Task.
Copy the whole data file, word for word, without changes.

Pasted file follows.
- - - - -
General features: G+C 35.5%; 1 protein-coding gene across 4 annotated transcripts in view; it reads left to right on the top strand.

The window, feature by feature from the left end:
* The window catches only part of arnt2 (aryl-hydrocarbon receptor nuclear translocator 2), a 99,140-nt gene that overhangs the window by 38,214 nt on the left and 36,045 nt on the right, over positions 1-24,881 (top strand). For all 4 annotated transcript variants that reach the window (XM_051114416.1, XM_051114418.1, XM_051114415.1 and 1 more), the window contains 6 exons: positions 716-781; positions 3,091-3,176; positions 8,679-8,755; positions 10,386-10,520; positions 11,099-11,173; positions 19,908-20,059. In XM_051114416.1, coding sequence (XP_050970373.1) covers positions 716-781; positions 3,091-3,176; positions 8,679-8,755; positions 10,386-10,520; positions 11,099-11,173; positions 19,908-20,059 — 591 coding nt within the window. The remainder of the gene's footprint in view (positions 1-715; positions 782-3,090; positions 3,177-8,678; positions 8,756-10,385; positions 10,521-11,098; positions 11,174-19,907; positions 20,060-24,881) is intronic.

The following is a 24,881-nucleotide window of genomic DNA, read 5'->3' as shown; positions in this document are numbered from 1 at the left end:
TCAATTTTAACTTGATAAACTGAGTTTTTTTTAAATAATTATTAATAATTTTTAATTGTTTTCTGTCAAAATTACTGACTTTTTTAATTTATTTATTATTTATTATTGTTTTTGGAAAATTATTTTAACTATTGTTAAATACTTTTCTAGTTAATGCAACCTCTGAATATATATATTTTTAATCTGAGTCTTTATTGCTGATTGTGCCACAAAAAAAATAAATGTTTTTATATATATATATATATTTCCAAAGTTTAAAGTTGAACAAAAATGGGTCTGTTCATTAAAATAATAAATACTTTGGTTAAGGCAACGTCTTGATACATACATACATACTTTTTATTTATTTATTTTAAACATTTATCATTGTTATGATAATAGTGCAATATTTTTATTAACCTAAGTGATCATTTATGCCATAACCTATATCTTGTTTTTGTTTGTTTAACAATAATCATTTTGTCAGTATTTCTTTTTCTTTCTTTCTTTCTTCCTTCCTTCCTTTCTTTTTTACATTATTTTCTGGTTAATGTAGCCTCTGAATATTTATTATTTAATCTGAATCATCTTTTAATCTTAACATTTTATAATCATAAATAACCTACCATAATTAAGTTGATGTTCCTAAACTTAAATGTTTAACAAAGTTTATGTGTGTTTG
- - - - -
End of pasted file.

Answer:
General features: G+C 35.5%; 1 protein-coding gene across 4 annotated transcripts in view; it reads left to right on the top strand.

The window, feature by feature from the left end:
* The window catches only part of arnt2 (aryl-hydrocarbon receptor nuclear translocator 2), a 99,140-nt gene that overhangs the window by 38,214 nt on the left and 36,045 nt on the right, over positions 1-24,881 (top strand). For all 4 annotated transcript variants that reach the window (XM_051114416.1, XM_051114418.1, XM_051114415.1 and 1 more), the window contains 6 exons: positions 716-781; positions 3,091-3,176; positions 8,679-8,755; positions 10,386-10,520; positions 11,099-11,173; positions 19,908-20,059. In XM_051114416.1, coding sequence (XP_050970373.1) covers positions 716-781; positions 3,091-3,176; positions 8,679-8,755; positions 10,386-10,520; positions 11,099-11,173; positions 19,908-20,059 — 591 coding nt within the window. The remainder of the gene's footprint in view (positions 1-715; positions 782-3,090; positions 3,177-8,678; positions 8,756-10,385; positions 10,521-11,098; positions 11,174-19,907; positions 20,060-24,881) is intronic.

The following is a 24,881-nucleotide window of genomic DNA, read 5'->3' as shown; positions in this document are numbered from 1 at the left end:
TCAATTTTAACTTGATAAACTGAGTTTTTTTTAAATAATTATTAATAATTTTTAATTGTTTTCTGTCAAAATTACTGACTTTTTTAATTTATTTATTATTTATTATTGTTTTTGGAAAATTATTTTAACTATTGTTAAATACTTTTCTAGTTAATGCAACCTCTGAATATATATATTTTTAATCTGAGTCTTTATTGCTGATTGTGCCACAAAAAAAATAAATGTTTTTATATATATATATATATTTCCAAAGTTTAAAGTTGAACAAAAATGGGTCTGTTCATTAAAATAATAAATACTTTGGTTAAGGCAACGTCTTGATACATACATACATACTTTTTATTTATTTATTTTAAACATTTATCATTGTTATGATAATAGTGCAATATTTTTATTAACCTAAGTGATCATTTATGCCATAACCTATATCTTGTTTTTGTTTGTTTAACAATAATCATTTTGTCAGTATTTCTTTTTCTTTCTTTCTTTCTTCCTTCCTTCCTTTCTTTTTTACATTATTTTCTGGTTAATGTAGCCTCTGAATATTTATTATTTAATCTGAATCATCTTTTAATCTTAACATTTTATAATCATAAATAACCTACCATAATTAAGTTGATGTTCCTAAACTTAAATGTTTAACAAAGTTTATGTGTGTTTG